HISTORY OF THE TAROT
The origin of the Tarot is not certain, as different theories exist.
What is certain is that the Tarot, as we know it today, has Medieval origins.
For centuries, the Tarot hardly changed, remaining always perfectly valid.
However, according to some theories, the roots of the Tarot delve more deeply into antiquity.
The unsolved enigma of the genesis of the Tarot thus contributes to the inherent aura of mystery of these cards.
Leading Theories on the Origin of the Tarot
XXII century B.C. in Egypt
The Tarot derives directly from the hieroglyphics of the Book of Thoth and represents a synthesis of Egyptian knowledge and religion. The Tarot is therefore a hieroglyphic and numeric alphabet originally reserved for the high priests, expressing a primordial universal wisdom, from which the various cultures and religions evolved.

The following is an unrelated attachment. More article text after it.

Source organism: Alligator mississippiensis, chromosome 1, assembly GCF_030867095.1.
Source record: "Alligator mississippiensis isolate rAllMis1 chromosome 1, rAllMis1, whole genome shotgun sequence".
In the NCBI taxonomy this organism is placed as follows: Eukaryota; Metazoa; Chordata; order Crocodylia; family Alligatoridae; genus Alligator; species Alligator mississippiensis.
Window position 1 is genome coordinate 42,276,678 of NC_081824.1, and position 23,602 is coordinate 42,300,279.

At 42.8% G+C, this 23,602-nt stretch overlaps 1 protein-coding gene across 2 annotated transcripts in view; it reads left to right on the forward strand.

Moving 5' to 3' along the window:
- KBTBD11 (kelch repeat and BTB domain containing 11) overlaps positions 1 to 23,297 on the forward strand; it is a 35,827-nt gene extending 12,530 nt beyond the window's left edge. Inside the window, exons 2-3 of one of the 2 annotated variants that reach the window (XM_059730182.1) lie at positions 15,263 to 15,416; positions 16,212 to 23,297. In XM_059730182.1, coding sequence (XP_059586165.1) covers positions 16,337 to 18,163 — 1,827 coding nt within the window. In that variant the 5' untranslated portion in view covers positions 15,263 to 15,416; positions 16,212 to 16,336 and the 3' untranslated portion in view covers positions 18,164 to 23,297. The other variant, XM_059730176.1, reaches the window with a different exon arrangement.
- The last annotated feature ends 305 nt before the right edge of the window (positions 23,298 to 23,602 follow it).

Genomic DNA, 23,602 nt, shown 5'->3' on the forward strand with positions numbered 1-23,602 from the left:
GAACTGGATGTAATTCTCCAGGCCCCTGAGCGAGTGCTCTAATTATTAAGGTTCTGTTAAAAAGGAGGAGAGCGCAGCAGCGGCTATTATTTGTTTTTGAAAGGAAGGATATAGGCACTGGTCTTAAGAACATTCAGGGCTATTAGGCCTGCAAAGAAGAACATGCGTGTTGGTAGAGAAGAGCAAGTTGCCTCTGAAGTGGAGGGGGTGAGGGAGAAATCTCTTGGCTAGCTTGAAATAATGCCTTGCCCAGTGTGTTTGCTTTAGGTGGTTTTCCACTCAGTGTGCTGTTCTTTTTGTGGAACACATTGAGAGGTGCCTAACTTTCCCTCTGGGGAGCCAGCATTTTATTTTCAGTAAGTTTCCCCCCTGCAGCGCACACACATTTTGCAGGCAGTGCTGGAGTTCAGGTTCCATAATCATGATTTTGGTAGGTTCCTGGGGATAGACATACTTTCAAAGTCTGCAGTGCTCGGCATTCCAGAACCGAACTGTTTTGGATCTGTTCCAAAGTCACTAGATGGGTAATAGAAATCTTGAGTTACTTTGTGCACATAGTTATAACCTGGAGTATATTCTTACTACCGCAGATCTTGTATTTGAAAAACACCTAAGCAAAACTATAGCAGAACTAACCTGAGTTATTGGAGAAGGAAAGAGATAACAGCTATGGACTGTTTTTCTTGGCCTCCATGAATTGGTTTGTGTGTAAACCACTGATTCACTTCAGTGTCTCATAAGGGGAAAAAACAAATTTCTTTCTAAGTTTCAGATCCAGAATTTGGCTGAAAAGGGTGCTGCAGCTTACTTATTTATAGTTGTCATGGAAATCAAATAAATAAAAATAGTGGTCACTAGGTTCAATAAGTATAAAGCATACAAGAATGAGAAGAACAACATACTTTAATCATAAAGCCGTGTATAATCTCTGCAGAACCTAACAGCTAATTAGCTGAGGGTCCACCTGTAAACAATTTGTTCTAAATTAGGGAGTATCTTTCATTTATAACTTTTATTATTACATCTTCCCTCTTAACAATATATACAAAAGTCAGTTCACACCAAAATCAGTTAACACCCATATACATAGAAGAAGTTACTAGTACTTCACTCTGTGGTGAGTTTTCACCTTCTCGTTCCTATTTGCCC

XI century B.C. in China
The Tarot shares various analogies with I Ching, the book containing ancient Chinese wisdom that can be traced back to more than 3000 years ago. The random drawing of 64 hexagrams of I Ching is used as a traditional tool of divination. The fact that playing cards as well as paper and printing are Chinese inventions lends credibility to the theory that the most distant origins of the Tarot should be sought in China.
XV century A.D. in Italy
The Tarot was most likely born in northern Italy, at the court of Filippo Maria Visconti – Duke of Milan – during the first half of the fifteenth century. This theory is supported by the finding of various decks of cards, numerous citations in fifteenth-century documents and court records, and the use of typically Italian suits on the cards: swords, wands, cups, and coins.